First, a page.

previous next

The War News.

In front of Petersburg yesterday matters continued comparatively quiet. Nothing occurred to interrupt the prevailing monotony beyond some picket firing and the occasional boom of a heavy gun. The impression is very general that the enemy is withdrawing his troops, and, indeed, it is a pretty well ascertained fact that one corps of the Yankee army has already taken its departure. Coupled with this we have a report from an authentic source that a large number of transports have recently passed down the James river. The accounts in the Northern papers inform us that a most intense excitement prevails in Maryland and Pennsylvania in consequence of a "rebel" invasion, and it would not be at all surprising to learn that Lincoln had peremptorily ordered Grant to Washington, to assure his own safety on Northern soil. While this is mere speculation, there is no doubt some mysterious movement going on in Grant's army, the nature of which will in a few days be revealed.

More burning.

For a few nights past large fires have been seen on the north side of James river, below Richmond. It is probable that the Yankees are completing the destruction of the wheat crop and burning a farm-house here and there by way of gratifying their fiendish malice.

The river obstructions.

It is stated that the enemy, so far from removing the obstructions in the river at Trent's Reach, are increasing them by sinking stones and driving piles. It may be that they apprehend the approach of a fleet of Confederate rams, and seek by this means to prevent such an occurrence.

The Weldon railroad.

On Wednesday, the 29th of June, the Sixth Federal Army Corps, General Wright commanding, accompanied by Sheridan, with two brigades of cavalry, moved down to Reams's station, on the Petersburg and Weldon railroad, for the purpose of relieving Wilson and Kantz from their unpleasant situation. They were, however, too late to be of any service, for the raiders had been routed and were Hying in every direction. Determined not to have their march for nothing, they halted and proceeded to fortify the place. They went to work industriously, and in fifteen or sixteen hours had erected a series of most formidable breast works, which display considerable engineering skill. On Thursday morning at three o'clock scouts brought in a report that the "rebels were coming," whereupon the works were hastily abandoned, and the Yankees were soon in full retreat to the main body of Grant's army. Persons who have examined these works say that it is almost incredible that so much labor could have been performed in so short a space of time. Had they delayed their departure for a few hours, it is quite likely that they would have been caught in a trap, escape from which would have been an impossibility.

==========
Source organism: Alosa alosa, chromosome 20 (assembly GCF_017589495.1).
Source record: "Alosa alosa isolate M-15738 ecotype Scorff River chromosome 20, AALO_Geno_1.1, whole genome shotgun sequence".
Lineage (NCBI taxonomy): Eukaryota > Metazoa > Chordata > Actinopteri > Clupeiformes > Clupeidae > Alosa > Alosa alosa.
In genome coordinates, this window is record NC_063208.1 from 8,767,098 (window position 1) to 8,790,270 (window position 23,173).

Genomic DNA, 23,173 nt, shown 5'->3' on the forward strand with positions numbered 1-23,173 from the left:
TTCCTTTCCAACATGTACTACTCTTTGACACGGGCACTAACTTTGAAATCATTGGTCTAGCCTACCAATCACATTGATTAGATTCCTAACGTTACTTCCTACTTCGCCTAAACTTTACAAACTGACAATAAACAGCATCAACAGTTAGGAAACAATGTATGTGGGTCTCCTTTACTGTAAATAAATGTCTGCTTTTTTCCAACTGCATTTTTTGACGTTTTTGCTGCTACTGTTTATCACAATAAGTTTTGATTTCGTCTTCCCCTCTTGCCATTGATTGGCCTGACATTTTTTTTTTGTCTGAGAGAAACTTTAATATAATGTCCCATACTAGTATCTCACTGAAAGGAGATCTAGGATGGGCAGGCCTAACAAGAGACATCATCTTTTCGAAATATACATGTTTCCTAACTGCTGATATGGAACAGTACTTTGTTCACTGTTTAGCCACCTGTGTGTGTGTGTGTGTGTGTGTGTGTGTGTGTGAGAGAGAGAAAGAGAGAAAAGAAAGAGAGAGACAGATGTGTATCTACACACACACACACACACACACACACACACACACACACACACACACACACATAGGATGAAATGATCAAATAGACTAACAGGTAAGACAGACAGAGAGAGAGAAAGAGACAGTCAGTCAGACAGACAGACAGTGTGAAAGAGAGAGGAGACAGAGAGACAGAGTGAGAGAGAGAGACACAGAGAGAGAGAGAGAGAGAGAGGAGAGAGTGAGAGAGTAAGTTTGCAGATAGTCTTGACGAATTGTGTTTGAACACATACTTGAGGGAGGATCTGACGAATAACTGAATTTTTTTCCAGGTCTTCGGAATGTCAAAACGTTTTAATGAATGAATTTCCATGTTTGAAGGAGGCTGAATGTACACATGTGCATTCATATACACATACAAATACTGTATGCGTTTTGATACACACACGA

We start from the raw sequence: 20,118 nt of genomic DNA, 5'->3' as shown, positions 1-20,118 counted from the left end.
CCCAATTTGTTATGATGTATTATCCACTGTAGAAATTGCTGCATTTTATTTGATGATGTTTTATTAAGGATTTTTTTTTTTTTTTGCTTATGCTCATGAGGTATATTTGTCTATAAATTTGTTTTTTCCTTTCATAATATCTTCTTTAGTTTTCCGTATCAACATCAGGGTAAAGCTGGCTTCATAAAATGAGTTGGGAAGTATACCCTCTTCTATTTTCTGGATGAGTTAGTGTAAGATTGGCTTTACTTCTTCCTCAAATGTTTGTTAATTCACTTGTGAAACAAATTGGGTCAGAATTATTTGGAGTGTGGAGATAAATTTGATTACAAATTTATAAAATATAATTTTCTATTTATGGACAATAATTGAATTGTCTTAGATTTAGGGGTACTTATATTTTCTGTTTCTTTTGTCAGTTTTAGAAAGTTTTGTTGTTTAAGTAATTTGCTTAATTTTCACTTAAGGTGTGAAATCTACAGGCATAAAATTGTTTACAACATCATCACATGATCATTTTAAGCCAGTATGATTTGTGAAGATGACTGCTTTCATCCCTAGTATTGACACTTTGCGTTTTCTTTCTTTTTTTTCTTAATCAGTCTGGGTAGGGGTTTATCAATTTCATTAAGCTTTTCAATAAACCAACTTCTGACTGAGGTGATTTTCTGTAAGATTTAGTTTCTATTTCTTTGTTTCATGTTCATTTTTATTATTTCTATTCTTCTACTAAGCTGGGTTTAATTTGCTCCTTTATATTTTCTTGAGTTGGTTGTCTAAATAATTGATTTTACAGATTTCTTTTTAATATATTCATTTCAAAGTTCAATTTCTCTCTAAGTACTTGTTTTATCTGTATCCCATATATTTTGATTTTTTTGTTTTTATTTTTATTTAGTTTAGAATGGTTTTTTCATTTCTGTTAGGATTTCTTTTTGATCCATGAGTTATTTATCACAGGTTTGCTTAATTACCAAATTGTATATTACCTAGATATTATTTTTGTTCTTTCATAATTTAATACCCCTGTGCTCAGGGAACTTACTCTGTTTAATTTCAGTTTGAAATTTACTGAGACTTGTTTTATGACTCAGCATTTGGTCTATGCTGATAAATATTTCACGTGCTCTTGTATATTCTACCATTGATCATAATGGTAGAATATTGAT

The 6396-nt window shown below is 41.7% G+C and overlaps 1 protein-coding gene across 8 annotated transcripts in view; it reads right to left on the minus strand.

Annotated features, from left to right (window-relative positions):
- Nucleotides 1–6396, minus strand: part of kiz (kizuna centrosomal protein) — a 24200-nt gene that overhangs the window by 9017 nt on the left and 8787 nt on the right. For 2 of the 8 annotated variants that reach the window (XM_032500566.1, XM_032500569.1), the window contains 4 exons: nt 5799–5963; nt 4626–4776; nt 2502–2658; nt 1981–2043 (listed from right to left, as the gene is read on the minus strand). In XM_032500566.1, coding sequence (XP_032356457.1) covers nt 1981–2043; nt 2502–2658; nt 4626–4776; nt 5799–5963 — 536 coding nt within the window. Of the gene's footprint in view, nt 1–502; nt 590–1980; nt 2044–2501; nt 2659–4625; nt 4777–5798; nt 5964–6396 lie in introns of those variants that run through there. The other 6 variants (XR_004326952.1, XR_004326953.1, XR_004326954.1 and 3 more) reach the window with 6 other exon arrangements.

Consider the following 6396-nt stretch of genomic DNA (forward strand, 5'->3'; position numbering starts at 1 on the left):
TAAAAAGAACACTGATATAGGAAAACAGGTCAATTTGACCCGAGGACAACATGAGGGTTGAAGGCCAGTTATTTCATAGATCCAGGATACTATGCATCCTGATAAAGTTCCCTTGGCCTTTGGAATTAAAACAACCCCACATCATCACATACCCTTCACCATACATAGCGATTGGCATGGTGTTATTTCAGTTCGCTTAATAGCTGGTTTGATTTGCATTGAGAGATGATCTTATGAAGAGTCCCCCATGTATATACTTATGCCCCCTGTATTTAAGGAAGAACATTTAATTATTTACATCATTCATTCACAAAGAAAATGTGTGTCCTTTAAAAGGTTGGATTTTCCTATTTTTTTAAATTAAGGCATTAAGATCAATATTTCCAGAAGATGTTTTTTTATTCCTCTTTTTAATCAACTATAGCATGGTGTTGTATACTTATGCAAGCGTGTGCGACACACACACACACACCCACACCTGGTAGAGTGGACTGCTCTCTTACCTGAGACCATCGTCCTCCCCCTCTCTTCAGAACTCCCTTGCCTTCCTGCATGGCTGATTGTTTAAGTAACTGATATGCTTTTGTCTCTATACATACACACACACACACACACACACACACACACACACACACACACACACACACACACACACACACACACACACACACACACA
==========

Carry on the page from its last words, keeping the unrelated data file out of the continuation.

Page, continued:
The reported raid in Hanover.

Nothing transpired yesterday to confirm the report that a force of the enemy had appeared at Yellow Tavern, in Hanover county, and it is believed to have been without foundation.

From Charleston.

The following official dispatch, received yesterday at the War Department, comprises all the intelligence we have from Charleston:

Charleston, July 10, 1864.
To Gen. S. Cooper, A. and I. General:
Yesterday morning Gen. Robertson attacked the enemy on John's Island, near Stono, and drove them from their first position, with a loss to us of over one hundred killed and wounded. Last night and this morning the enemy fell back to their transports, near Legareville, and passed over to James and Morris Islands. Two monitors and several gunboats are still in the Stone, but have been driven by our batteries beyond effective range. One monitor believed seriously damaged by shot from one of our Brooke guns. Movements this evening indicate a purpose of a change of point of attack.

From prisoners and a manuscript captured, it appears that the forces now operating against this place compose all the available force on the South Atlantic coast. The bombardment of Fort Sumter has been heavy for several days, and continues so.

(Signed) Sam Jones,Maj. Gen.

M'Neill's latest Exploit.

We some days ago noticed the fact that Capt. McNeill had captured a lot of Yankees, with over one hundred horses and equipments, at Springfield, in Hampshire county. The capture was made on Sunday, the 26th ult., and the prisoners, fifty-nine in number, including three commissioned officers, arrived at Harrisonburg on Thursday evening last. The attack was made about ten o'clock in the morning, and the enemy were completely surprised. Capt. McNeill had 78 men engaged in the affair, whilst the party attacked numbered about 100. The prisoners belonged to the 6th Virginia (Yankee) cavalry, Averill's command. They said their term of service had just expired, and that they were on their way home to return no more, when McNeill pounced upon them and concluded to detain them a while longer in "Dixie,"

Creative Commons License
This work is licensed under a Creative Commons Attribution-ShareAlike 3.0 United States License.

An XML version of this text is available for download, with the additional restriction that you offer Perseus any modifications you make. Perseus provides credit for all accepted changes, storing new additions in a versioning system.

hide People (automatically extracted)
Sort people alphabetically, as they appear on the page, by frequency
Click on a person to search for him/her in this document.
McNeill (3)
Gen Grant (3)
William A. Wright (1)
Wilson (1)
Sheridan (1)
Robertson (1)
M'Neill (1)
Lincoln (1)
Kantz (1)
Sam Jones (1)
S. Cooper (1)
Averill (1)
hide Dates (automatically extracted)
Sort dates alphabetically, as they appear on the page, by frequency
Click on a date to search for it in this document.
July 10th, 1864 AD (1)
June 29th (1)
26th (1)
hide Display Preferences
Greek Display:
Arabic Display:
View by Default:
Browse Bar: